After immunization, normal H-2 heterozygous mice (for example H-2(b) × H-2(d)) generate two populations of cytotoxic effector T cells, one specific for target cells expressing H-2(b)-plus-antigen and the other specific for H- 2(d)-plus-antigen. With a multideterminant antigen, these two populations have about the same activity. We show here that the H-2 type of resident cells in the thymus determines the H-2 preference of cytotoxic T lymphocytes. F(1)(B 10 × B 10.D2) (H-2(b) × H-2 (d)) mice were thymectomized, lethally irradiated, and reconstituted with T-cell-depleted syngeneic hematopoietic cells. Groups of such ATXBM mice were grafted subcutaneously with neonatal thymus lobes from parental mice, either B10 (H-2 (b)) or B10.D2 (H-2(d)). 2-3 mo later, the mice were immunized against the minor histocompatibility antigens on F(1)(BALB/c × BALB.B) cells and assayed for cytotoxic T-cell activity. H-2(b) × H-2(d) ATXBM mice with H-2(b) thymus grafts responded to antigen-plus-H-2(b) much better than to antigen-plus-H-2(d), and vice versa for the mice with H-2(d) thymus grafts. As judged by antiserum treatment, the effector cells were of F(1) origin.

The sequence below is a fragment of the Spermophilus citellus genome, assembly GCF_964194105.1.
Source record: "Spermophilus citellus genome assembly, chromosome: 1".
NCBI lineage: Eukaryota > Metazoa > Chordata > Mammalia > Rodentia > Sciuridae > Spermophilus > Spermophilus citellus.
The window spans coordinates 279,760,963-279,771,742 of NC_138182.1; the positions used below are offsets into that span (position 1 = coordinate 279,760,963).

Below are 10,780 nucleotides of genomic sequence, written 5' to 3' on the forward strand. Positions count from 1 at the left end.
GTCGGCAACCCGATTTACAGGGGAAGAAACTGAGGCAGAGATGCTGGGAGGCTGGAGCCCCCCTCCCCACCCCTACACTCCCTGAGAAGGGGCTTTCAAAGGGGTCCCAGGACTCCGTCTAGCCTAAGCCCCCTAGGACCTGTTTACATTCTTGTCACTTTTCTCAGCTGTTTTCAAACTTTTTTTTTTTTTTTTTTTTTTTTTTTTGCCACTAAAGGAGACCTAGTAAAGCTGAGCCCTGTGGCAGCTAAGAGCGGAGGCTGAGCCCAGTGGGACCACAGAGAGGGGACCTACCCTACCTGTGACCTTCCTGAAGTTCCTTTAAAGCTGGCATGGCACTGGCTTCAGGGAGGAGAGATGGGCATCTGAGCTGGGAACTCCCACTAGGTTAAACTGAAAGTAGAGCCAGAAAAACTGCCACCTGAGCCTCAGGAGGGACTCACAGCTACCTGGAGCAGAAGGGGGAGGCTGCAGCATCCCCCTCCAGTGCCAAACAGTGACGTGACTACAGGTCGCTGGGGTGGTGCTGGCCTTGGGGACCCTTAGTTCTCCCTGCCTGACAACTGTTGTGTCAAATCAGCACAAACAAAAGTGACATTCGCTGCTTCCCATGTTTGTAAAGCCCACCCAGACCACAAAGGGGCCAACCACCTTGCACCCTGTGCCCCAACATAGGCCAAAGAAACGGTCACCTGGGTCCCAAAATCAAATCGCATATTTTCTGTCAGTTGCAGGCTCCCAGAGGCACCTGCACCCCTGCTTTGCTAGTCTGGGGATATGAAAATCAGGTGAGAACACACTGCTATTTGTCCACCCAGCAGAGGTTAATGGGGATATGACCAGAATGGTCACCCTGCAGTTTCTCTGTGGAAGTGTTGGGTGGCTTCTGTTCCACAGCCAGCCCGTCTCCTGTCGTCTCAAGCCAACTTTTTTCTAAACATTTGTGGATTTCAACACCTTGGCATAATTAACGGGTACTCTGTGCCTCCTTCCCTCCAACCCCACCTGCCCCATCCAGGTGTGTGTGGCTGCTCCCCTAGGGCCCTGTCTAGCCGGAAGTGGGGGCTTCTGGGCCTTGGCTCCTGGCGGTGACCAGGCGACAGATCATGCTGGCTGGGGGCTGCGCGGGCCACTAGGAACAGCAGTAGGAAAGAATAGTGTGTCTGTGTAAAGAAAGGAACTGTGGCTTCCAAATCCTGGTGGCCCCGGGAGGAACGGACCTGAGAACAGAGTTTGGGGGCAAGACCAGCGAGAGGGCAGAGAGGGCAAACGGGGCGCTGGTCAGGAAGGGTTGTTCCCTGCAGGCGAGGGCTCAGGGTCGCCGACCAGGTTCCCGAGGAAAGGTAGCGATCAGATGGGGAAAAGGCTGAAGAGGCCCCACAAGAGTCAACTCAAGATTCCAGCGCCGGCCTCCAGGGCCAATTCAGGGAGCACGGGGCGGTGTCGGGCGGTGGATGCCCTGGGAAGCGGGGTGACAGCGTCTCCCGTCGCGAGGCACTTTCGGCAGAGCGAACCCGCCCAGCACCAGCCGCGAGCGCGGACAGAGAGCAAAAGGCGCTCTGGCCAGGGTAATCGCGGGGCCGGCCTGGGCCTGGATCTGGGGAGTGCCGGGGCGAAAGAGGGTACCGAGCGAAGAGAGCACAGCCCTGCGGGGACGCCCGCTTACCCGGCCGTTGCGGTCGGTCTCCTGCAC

To explore the possibility that the "thymus preference" may have been due to suppression of T-cell activity, nonimmune spleen and lymph node cells from normal H-2(b) × H-2(d) mice and cells from H-2(b) × H-2(d) mice bearing a homozygous thymus were mixed 1:1 and immunized in adoptive transfer. The mixture responded to antigen-plus-H-2(b) and antigen-plus-H-2(d) equally well, demonstrating that the cells that showed a "thymus preference" could not suppress a response to antigen in association with the nonthymic H-2 type. We conclude from these and other experiments that H-2 antigens present on resident cells of the thymus determine the spectrum of specificity of T cells which mature in that thymus and eventually make up the peripheral T- cell pool.